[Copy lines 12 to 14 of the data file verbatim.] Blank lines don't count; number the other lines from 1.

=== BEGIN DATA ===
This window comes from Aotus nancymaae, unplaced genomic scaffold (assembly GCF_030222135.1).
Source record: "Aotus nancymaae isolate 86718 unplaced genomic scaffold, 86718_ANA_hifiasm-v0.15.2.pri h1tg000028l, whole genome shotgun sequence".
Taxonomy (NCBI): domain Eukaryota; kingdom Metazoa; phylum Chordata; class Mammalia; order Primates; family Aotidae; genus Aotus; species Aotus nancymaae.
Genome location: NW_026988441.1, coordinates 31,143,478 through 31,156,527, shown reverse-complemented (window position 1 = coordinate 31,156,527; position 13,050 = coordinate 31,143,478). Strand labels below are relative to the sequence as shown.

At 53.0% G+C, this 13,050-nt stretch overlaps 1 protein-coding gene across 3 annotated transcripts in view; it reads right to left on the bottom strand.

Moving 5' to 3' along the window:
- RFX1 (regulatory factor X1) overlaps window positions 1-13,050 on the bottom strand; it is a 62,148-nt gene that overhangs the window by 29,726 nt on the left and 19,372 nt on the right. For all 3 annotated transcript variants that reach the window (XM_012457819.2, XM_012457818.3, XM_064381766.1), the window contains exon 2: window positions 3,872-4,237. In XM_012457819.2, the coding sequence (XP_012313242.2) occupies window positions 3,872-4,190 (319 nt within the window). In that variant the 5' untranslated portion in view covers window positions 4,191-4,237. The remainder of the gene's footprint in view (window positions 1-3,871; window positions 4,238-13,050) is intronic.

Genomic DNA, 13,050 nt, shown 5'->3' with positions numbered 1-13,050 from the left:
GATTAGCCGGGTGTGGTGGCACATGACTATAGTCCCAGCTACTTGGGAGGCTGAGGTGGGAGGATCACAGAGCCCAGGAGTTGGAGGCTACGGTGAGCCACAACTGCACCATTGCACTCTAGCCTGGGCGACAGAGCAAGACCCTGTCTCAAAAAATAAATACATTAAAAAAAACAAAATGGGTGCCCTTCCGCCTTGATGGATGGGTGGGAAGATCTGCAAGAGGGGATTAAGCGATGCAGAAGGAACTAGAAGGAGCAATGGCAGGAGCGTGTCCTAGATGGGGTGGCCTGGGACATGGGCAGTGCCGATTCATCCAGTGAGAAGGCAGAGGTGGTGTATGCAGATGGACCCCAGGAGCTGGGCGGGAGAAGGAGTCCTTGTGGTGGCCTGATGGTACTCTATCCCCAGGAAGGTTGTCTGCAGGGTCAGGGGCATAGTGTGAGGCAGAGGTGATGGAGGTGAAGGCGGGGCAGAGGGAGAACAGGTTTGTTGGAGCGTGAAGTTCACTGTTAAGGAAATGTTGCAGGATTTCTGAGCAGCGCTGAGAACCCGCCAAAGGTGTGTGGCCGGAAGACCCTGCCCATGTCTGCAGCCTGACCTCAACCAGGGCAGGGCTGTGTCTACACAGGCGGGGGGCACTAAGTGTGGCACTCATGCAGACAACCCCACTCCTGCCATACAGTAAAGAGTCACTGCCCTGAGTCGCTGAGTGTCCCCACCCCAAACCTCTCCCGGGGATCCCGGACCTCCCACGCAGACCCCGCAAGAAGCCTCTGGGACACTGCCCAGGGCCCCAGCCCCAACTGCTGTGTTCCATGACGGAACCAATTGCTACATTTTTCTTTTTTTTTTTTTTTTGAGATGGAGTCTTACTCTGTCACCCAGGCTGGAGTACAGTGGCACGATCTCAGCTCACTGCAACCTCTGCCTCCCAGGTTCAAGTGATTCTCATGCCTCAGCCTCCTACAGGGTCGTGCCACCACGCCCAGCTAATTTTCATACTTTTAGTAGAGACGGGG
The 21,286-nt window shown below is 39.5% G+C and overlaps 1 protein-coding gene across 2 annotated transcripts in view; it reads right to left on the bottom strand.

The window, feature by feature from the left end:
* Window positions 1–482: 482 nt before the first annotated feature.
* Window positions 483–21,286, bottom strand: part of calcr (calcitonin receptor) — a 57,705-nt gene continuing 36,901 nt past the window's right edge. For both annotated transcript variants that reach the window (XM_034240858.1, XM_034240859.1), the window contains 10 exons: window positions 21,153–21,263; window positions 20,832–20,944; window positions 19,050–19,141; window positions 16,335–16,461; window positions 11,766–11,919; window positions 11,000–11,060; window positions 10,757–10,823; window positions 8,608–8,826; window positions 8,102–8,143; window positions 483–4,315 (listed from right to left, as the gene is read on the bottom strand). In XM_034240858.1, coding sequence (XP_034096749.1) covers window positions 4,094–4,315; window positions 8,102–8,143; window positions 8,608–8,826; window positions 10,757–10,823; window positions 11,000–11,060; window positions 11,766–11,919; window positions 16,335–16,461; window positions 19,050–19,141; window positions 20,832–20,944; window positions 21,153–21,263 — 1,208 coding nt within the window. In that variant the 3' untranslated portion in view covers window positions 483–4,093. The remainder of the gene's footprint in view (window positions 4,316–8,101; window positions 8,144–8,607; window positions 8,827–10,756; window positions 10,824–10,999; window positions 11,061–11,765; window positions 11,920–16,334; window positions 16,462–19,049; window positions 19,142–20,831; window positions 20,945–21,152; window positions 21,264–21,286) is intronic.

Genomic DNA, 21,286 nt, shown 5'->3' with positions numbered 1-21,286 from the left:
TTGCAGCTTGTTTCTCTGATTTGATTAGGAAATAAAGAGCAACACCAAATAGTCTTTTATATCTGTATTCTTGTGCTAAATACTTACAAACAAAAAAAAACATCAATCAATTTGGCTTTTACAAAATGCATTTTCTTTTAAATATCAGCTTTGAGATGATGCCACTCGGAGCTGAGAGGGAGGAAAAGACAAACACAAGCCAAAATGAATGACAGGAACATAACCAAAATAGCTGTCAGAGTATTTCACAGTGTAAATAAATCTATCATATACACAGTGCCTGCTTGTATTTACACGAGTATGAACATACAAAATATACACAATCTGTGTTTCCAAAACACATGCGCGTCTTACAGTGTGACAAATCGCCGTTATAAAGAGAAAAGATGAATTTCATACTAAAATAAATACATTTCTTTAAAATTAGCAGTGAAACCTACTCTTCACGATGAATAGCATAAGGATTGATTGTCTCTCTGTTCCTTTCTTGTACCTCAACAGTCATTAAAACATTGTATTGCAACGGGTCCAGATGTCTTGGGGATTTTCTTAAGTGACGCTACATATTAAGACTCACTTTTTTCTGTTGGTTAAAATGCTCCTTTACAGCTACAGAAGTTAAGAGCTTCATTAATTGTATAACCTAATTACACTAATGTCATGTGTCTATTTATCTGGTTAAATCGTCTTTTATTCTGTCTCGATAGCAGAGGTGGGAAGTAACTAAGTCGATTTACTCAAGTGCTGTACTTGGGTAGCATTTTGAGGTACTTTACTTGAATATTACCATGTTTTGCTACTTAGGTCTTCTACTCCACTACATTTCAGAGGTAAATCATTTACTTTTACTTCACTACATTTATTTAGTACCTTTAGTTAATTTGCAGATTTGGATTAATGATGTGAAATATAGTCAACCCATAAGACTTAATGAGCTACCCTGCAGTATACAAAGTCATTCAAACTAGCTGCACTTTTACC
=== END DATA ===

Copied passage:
* Window positions 1–482: 482 nt before the first annotated feature.
* Window positions 483–21,286, bottom strand: part of calcr (calcitonin receptor) — a 57,705-nt gene continuing 36,901 nt past the window's right edge. For both annotated transcript variants that reach the window (XM_034240858.1, XM_034240859.1), the window contains 10 exons: window positions 21,153–21,263; window positions 20,832–20,944; window positions 19,050–19,141; window positions 16,335–16,461; window positions 11,766–11,919; window positions 11,000–11,060; window positions 10,757–10,823; window positions 8,608–8,826; window positions 8,102–8,143; window positions 483–4,315 (listed from right to left, as the gene is read on the bottom strand). In XM_034240858.1, coding sequence (XP_034096749.1) covers window positions 4,094–4,315; window positions 8,102–8,143; window positions 8,608–8,826; window positions 10,757–10,823; window positions 11,000–11,060; window positions 11,766–11,919; window positions 16,335–16,461; window positions 19,050–19,141; window positions 20,832–20,944; window positions 21,153–21,263 — 1,208 coding nt within the window. In that variant the 3' untranslated portion in view covers window positions 483–4,093. The remainder of the gene's footprint in view (window positions 4,316–8,101; window positions 8,144–8,607; window positions 8,827–10,756; window positions 10,824–10,999; window positions 11,061–11,765; window positions 11,920–16,334; window positions 16,462–19,049; window positions 19,142–20,831; window positions 20,945–21,152; window positions 21,264–21,286) is intronic.

Genomic DNA, 21,286 nt, shown 5'->3' with positions numbered 1-21,286 from the left: